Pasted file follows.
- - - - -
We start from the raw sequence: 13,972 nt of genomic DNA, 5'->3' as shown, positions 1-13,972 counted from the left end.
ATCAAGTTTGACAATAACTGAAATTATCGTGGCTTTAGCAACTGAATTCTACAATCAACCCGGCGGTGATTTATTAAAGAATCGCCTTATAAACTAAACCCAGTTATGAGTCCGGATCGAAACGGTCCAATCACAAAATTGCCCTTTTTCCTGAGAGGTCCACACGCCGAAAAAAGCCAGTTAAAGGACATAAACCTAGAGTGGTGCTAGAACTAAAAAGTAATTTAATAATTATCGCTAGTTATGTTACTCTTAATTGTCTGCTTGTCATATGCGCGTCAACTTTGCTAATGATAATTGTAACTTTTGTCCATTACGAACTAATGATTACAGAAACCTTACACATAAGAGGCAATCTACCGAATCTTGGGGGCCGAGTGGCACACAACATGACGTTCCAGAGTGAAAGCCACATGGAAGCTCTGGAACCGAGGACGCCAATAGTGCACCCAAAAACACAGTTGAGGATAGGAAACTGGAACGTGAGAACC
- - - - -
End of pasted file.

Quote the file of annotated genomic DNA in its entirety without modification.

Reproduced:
We start from the raw sequence: 13,972 nt of genomic DNA, 5'->3' as shown, positions 1-13,972 counted from the left end.
ATCAAGTTTGACAATAACTGAAATTATCGTGGCTTTAGCAACTGAATTCTACAATCAACCCGGCGGTGATTTATTAAAGAATCGCCTTATAAACTAAACCCAGTTATGAGTCCGGATCGAAACGGTCCAATCACAAAATTGCCCTTTTTCCTGAGAGGTCCACACGCCGAAAAAAGCCAGTTAAAGGACATAAACCTAGAGTGGTGCTAGAACTAAAAAGTAATTTAATAATTATCGCTAGTTATGTTACTCTTAATTGTCTGCTTGTCATATGCGCGTCAACTTTGCTAATGATAATTGTAACTTTTGTCCATTACGAACTAATGATTACAGAAACCTTACACATAAGAGGCAATCTACCGAATCTTGGGGGCCGAGTGGCACACAACATGACGTTCCAGAGTGAAAGCCACATGGAAGCTCTGGAACCGAGGACGCCAATAGTGCACCCAAAAACACAGTTGAGGATAGGAAACTGGAACGTGAGAACC